Ontario’s aerospace sector is gearing up to propel the next wave of innovation in aircraft and flight technology that will excite global markets.
The federal government’s recent announcement of the Consortium for Aerospace Research and Innovation in Canada (CARIC) has opened up new funding opportunities for industry-academic R&D collaborations in aerospace. Ontario Centres of Excellence (OCE) and the Ontario Aerospace Council (OAC) have partnered with CARIC to become the deliverer of CARIC programs in Ontario.
“We are very excited about being part of this exceptionally strong partnership with OAC and CARIC that will undoubtedly yield amazing results for Ontario in terms of both jobs and economic competitiveness,” says OCE President Tom Corr.
In recent weeks OCE, NSERC, Ryerson University, Canadore College and Carleton University each hosted information sessions attracting 200 representatives of industry, academia, and government interested in hear about the new collaboration opportunities.
Richard Worsfold, director of business development for OCE, who spearheaded the events in Toronto, Ottawa and North Bay, recognized the key role OCE could play in helping to raise awareness in both industrial and academic research circles of the $4 million in each of the next three years available for collaborative research and technology development projects.
He pointed to opportunities for industry-academic collaborations to also potentially leverage funding from OCE, the Natural Sciences and Engineering Research Council of Canada (NSERC), IRAP and GARDN when submitting a CARIC proposal.
Ontario is a leader in the development of Unmanned Air Vehicles, Purpose Built Aircraft and space systems, as well as a highly respected international supplier at Tier 1, 2 and 3 and systems levels. Given the province’s impressive capacity in Advanced Materials & Manufacturing and Advanced Robotics, which are integral to the aerospace community, prospects for the industry and its status as a global leader are seen to be extremely bright.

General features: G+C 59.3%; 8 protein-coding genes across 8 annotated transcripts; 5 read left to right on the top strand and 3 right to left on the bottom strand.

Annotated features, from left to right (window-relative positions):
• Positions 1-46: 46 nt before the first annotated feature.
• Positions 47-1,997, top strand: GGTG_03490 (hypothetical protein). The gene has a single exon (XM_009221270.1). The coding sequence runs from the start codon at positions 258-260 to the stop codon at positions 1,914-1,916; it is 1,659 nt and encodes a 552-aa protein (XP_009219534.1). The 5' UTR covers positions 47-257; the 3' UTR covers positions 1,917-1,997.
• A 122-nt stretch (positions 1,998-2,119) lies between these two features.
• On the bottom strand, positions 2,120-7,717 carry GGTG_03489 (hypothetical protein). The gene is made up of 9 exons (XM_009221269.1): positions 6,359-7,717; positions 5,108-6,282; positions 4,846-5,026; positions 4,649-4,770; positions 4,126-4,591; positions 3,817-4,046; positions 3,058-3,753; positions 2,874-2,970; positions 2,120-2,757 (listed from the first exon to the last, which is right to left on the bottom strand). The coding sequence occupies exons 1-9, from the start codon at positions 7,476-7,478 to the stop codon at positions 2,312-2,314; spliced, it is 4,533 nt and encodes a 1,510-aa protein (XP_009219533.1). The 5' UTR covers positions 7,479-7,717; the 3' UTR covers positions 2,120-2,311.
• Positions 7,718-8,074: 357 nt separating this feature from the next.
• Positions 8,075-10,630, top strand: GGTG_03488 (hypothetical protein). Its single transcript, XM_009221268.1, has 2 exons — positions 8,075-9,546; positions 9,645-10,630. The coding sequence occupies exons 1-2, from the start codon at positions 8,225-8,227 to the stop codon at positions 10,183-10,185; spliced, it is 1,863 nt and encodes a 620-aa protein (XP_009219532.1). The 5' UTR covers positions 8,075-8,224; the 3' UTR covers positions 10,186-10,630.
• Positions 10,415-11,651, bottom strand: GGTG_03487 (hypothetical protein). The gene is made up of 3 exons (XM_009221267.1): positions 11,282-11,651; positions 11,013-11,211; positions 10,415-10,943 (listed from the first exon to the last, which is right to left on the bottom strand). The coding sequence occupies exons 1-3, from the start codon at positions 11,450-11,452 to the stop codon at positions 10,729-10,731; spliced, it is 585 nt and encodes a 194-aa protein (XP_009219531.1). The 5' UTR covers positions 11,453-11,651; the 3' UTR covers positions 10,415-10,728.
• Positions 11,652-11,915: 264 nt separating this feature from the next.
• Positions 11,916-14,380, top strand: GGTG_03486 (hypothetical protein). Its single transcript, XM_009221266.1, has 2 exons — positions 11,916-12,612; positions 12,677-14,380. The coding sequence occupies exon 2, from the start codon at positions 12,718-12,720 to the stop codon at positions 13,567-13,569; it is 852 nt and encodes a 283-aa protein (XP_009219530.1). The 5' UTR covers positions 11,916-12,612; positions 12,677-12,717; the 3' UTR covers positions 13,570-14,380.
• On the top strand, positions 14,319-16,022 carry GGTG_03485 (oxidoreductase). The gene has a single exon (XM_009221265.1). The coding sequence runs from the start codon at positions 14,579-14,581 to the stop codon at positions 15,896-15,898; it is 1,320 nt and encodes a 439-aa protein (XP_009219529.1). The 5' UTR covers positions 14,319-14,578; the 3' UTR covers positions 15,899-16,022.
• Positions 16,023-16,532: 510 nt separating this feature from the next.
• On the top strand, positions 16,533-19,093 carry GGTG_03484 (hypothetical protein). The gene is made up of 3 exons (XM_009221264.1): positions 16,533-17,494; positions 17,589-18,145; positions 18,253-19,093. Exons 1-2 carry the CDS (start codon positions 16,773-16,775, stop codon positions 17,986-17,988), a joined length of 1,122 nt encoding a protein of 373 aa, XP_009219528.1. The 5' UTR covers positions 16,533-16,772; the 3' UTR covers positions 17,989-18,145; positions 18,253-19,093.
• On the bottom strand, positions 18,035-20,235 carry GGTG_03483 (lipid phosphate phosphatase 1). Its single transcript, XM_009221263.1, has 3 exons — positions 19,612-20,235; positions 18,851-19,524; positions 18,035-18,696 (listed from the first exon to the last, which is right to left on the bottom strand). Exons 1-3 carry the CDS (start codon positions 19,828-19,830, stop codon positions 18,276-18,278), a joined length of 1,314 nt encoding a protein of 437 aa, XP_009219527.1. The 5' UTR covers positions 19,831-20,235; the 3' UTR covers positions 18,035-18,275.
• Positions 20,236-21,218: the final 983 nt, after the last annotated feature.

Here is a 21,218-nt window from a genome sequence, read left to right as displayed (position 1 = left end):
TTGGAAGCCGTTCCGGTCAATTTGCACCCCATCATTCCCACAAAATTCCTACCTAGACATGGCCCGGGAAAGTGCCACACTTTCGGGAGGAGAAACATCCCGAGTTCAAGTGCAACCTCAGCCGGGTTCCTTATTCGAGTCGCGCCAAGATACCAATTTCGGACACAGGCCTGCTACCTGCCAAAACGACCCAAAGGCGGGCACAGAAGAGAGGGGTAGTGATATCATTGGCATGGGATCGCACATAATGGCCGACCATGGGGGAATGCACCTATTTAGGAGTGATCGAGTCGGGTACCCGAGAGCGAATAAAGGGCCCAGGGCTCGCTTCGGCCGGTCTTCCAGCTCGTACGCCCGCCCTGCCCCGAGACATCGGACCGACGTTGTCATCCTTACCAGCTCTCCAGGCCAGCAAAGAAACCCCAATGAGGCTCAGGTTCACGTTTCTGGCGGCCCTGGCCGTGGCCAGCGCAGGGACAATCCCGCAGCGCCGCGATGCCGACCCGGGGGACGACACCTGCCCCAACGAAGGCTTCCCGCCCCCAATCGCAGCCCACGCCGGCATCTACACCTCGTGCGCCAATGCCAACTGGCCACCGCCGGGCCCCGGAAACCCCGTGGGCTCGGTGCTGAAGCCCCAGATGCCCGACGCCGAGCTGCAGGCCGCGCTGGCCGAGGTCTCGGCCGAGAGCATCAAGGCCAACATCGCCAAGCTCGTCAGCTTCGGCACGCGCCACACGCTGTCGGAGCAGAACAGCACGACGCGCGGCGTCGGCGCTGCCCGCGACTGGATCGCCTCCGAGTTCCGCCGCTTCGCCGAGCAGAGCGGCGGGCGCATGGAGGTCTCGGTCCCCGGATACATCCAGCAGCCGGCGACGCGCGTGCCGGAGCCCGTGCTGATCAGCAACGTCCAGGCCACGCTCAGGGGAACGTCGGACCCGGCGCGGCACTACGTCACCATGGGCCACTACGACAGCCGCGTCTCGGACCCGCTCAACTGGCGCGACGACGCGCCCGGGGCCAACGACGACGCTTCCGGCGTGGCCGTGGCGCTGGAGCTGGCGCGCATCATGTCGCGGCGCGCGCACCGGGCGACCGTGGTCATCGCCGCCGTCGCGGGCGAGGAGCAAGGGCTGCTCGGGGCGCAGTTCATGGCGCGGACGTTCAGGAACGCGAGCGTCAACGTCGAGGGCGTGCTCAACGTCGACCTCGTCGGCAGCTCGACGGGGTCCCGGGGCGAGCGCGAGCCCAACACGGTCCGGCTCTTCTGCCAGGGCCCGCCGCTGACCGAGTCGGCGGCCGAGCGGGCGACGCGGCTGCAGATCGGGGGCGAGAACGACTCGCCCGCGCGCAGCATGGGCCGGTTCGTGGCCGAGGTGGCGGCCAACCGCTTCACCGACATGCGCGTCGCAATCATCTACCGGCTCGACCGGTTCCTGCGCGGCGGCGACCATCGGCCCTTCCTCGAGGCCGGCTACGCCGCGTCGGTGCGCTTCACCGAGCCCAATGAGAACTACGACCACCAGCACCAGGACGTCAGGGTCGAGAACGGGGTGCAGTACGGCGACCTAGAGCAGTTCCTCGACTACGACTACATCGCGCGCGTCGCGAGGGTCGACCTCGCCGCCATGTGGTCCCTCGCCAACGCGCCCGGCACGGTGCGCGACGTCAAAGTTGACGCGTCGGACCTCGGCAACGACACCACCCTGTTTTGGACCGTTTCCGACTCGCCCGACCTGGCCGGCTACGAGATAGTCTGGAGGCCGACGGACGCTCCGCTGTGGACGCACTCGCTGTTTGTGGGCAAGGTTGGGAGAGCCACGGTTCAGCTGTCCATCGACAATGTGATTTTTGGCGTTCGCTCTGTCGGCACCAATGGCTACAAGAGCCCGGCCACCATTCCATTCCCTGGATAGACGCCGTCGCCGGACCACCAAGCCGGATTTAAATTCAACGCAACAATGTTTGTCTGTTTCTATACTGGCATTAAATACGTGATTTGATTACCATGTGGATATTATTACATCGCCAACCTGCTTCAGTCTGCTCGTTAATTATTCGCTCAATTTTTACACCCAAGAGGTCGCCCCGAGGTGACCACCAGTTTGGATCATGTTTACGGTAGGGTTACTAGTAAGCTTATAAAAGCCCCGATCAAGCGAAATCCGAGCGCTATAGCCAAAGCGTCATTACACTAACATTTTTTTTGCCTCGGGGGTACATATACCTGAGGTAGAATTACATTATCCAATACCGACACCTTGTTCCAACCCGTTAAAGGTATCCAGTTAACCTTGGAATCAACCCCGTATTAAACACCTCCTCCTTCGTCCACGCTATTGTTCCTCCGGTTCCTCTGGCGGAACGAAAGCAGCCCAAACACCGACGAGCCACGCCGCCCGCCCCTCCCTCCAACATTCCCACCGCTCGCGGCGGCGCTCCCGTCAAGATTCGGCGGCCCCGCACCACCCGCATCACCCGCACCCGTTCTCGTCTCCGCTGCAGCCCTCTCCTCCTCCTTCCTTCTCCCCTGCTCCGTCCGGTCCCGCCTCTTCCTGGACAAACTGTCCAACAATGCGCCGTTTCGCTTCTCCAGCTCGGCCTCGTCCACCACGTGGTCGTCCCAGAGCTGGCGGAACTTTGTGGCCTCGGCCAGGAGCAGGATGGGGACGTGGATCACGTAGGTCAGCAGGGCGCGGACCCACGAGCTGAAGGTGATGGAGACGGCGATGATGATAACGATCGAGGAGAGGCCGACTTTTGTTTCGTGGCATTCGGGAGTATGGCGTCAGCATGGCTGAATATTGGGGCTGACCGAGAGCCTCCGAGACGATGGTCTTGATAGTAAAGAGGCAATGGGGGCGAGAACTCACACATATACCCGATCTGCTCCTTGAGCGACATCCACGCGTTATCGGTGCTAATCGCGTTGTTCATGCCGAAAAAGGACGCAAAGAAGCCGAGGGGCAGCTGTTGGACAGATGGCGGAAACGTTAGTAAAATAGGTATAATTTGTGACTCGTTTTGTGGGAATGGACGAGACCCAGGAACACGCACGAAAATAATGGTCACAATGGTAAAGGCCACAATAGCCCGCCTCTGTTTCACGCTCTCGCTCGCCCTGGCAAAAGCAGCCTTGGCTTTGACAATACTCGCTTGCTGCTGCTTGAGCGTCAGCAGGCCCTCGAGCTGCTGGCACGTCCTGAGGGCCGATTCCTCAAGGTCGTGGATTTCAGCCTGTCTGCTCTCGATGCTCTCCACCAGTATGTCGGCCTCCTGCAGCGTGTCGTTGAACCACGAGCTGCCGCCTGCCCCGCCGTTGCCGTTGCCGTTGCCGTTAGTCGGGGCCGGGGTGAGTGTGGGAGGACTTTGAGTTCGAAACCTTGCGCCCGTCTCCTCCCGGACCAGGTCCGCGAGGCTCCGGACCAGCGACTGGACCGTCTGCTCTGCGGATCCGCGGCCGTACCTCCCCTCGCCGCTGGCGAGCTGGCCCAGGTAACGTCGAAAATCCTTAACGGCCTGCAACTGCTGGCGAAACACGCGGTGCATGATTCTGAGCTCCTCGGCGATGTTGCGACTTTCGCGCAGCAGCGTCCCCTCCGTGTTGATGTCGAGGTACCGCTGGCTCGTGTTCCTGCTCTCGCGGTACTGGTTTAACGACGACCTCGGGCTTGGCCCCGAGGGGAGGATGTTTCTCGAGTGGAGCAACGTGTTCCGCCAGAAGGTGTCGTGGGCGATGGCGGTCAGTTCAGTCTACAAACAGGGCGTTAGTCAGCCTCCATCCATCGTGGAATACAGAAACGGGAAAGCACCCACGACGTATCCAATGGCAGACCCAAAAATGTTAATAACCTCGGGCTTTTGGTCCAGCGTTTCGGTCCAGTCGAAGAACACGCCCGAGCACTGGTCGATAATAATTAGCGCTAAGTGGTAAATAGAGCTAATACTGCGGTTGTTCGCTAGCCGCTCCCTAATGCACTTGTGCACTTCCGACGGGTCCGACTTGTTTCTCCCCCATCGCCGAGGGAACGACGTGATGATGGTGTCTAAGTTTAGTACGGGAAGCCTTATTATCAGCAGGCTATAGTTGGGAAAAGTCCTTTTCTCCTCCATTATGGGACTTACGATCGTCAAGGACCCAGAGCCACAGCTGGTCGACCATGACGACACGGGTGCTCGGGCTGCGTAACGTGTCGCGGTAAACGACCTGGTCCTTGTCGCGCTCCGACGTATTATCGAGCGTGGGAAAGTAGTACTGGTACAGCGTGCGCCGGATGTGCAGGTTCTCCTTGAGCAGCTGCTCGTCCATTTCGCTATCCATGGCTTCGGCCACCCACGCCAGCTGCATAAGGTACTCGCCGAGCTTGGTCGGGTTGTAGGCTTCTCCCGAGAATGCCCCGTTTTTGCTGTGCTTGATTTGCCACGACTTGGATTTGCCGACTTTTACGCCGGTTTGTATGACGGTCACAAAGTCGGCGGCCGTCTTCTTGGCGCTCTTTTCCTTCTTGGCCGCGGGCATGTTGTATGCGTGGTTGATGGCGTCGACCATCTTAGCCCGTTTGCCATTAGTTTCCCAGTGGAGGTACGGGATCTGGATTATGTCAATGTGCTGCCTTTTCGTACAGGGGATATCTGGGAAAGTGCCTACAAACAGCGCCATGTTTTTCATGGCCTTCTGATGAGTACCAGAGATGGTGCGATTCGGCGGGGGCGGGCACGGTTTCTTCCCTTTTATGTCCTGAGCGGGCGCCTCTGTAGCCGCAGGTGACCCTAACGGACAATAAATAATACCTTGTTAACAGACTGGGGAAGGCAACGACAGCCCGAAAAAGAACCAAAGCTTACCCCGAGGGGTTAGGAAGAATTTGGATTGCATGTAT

“This opportunity is highly significant for the aerospace community in Ontario including both industry and academia. These collaborations are the backbone of aerospace development in Ontario,” said Mr. Worsfold.
Denis Faubert, President Director General of Consortium for Research and Innovation in Aerospace in Québec and CEO of CARIC, also highlighted the extraordinary prospects for the industry in Ontario.
“The extensive Ontario R&D community is world-renowned and has a key role to play in helping to maintain the leading position of Canada’s aerospace industry worldwide,” said Dr. Faubert. “I am grateful to OCE for giving CARIC a chance to explain how the aerospace R&D community can benefit from its program, leading to greater competitiveness of our industry.”
Ontario’s aerospace sector has a remarkable history of trailblazing and has evolved into one of the province’s and Canada’s most robust and innovative industries, said Dr. Corr.
As recently reported by the Ontario government, 14 of the top 25 global aerospace companies have key operations in Ontario. Ontario aerospace manufacturers are part of the global supply chain for virtually every passenger aircraft in the world, and the Canadian aerospace sector is ranked fifth in the world.
“Today’s event is all about making sure that this highly competitive global positioning continues and grows even stronger, and that Ontario aerospace companies and academic researchers are well equipped to take advantage of the very exciting new collaboration opportunities on the horizon,” said Dr. Corr.
OCE and the Ontario Aerospace Council have previously worked together in supporting collaborative R&D in the province’s aerospace industry, through a $2.5-million program supporting technology of strategic importance to Ontario’s aerospace sector. This has resulted in industry-academic collaborations being funded by OCE and NSERC in areas such as converting to more reliable and greener aircraft, and making plane travel more comfortable through improvements to seating, lighting, airflow, and vibration.